Food For Thought re. "Thick" vs. "Thin"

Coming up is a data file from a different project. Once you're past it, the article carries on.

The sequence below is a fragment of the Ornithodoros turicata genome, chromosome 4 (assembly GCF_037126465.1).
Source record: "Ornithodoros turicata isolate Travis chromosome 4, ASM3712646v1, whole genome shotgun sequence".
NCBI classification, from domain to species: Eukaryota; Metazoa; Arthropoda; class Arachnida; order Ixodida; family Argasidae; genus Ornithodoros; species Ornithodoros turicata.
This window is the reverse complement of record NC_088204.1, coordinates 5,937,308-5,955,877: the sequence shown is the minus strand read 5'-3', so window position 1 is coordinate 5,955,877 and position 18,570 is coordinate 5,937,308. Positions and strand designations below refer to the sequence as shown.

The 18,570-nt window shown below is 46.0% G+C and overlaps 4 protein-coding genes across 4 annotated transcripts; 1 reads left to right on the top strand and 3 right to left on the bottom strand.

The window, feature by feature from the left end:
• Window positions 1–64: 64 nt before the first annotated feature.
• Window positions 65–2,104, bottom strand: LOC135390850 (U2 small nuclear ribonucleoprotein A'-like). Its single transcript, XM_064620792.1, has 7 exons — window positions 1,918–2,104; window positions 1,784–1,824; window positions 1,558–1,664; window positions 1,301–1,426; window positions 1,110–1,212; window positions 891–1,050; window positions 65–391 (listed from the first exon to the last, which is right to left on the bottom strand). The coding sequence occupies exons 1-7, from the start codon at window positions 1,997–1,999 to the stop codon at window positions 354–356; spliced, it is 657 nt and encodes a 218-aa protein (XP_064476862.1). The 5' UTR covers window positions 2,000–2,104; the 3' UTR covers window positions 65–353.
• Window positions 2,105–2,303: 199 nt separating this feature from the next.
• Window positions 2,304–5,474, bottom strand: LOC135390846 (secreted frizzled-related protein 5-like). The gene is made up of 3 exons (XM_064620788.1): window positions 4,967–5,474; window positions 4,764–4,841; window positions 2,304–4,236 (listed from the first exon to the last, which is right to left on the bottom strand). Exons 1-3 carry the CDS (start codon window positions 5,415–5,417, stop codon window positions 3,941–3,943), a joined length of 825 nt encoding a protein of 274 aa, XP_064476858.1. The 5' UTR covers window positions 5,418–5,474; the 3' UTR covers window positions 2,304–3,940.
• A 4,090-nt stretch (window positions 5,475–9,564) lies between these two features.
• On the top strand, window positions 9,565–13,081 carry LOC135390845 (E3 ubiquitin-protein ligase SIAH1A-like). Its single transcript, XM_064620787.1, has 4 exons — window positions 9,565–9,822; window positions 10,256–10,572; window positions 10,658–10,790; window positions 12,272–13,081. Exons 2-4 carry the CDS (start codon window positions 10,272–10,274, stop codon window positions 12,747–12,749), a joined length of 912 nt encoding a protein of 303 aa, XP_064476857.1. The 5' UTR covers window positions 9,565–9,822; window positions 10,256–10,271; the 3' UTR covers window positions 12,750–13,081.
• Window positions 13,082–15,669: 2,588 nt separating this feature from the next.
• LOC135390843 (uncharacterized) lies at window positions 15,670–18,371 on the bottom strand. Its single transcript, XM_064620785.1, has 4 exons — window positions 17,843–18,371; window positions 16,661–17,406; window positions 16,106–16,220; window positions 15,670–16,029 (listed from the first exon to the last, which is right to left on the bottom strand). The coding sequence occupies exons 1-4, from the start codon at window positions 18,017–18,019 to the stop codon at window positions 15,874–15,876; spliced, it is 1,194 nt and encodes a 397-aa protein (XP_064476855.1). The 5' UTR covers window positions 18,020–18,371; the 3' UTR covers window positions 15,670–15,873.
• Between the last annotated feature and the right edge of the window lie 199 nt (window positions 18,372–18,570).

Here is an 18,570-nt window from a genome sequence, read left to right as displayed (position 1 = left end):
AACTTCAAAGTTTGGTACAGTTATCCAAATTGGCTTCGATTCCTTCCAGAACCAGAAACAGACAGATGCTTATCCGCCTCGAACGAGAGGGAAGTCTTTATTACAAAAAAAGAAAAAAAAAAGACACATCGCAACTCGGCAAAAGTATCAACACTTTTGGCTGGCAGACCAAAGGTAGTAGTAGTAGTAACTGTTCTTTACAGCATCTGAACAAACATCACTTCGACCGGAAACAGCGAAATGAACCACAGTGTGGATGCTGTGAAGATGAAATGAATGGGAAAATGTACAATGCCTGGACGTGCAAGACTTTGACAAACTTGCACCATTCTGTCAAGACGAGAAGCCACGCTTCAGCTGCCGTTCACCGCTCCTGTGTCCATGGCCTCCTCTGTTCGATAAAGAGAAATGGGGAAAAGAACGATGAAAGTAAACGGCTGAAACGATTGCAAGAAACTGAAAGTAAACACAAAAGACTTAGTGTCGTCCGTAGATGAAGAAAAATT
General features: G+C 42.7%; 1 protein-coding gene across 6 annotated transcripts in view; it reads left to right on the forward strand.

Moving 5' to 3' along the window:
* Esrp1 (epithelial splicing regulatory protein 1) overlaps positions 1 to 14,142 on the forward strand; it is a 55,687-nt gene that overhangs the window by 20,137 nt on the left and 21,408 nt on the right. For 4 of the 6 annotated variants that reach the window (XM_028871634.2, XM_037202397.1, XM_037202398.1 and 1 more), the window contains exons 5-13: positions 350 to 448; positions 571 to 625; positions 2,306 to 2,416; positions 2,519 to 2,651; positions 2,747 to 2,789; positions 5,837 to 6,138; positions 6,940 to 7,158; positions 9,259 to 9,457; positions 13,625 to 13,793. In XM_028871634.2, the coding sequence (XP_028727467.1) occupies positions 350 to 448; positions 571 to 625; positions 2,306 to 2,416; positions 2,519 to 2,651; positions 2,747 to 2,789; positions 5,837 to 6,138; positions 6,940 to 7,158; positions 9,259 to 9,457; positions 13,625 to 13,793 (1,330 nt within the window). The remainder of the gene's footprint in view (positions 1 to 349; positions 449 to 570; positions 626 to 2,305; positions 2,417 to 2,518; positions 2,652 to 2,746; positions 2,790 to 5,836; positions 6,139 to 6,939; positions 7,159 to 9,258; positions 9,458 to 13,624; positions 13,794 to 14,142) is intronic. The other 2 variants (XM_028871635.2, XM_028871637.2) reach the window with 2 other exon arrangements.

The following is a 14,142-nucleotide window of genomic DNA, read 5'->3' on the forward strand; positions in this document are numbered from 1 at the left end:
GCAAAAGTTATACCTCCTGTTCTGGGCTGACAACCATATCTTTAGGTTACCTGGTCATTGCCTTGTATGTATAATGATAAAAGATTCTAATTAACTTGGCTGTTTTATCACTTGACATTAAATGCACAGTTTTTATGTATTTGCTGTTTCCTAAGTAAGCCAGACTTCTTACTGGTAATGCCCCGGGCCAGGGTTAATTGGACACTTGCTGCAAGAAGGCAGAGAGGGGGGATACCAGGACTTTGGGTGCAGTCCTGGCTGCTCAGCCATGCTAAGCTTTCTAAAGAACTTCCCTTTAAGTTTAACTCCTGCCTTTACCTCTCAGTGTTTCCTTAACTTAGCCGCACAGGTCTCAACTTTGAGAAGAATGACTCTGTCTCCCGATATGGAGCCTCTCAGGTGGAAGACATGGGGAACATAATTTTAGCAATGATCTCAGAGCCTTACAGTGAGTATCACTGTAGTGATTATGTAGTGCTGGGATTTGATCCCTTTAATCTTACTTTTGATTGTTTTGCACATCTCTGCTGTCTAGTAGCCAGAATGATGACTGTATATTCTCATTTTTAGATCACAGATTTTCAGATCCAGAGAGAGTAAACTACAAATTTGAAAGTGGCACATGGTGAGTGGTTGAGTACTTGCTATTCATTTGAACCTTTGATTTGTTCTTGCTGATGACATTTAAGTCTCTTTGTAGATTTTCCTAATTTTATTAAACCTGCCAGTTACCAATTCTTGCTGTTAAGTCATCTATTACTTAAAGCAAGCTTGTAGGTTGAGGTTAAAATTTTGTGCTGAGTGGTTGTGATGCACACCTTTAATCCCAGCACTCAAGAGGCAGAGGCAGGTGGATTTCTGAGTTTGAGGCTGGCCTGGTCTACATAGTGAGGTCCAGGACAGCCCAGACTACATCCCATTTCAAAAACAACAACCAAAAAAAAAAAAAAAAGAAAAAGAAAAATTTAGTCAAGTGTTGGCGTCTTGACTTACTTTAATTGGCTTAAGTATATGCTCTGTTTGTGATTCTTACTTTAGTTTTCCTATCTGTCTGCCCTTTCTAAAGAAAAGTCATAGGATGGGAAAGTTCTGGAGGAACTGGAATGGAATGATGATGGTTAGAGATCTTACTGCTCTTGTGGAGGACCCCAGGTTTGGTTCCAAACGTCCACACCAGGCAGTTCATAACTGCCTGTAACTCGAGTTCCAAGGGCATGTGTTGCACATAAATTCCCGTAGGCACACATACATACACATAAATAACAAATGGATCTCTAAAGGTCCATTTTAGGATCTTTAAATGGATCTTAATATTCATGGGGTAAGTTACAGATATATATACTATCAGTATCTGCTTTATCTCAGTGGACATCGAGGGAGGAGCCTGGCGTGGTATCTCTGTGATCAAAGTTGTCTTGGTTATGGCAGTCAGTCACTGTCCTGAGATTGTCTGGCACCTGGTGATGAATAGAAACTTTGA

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This from the "Tech Correspondence" section of the May, '06 issue of Road & Track: "OIL WEIGHT QUANDARY I've been using Redline oil in my 2002 Sabaru Imprezza WRX since its original break-in period. The air temperature where I live rarely dips below freezing. I understand 5W-30 is recommended but chose 10W-30 due to its tighter viscosity range, which should mean fewer additives and less chance of lubricant breakdown under extreme conditions. The car has 60,000 trouble-free miles including eight or ten track days. Would the lighter weight oil be better for the engine? I suspect this is probably overkill, but both oils are offered, so there must be a difference. Ken Levin Point Reyes Station, California We'd stick with the slightly heavier weight 10W-30 for just the reasons you cited. Plus, if you are track driving, the narrower viscosity range should perform better with the elevated oil temperature you're sure to get at the track, and cold-start lubrication should not suffer because you aren't subject to truly cold starts. The very thin 0W and 5W oils are relatively modern lubes aimed mainly at improving fuel economy by reducing internal engine drag." Flail away! (If anyone is really at odds with the response, express your reservations to: [email protected], or Technical Correspondence Road & Track 1499 Monrovia Ave. Newport Beach, CA 92663 Don't forget to include your first and last name, hometown, and state. I'm certain all correspondence will receive appropriate consideration. [Wink] )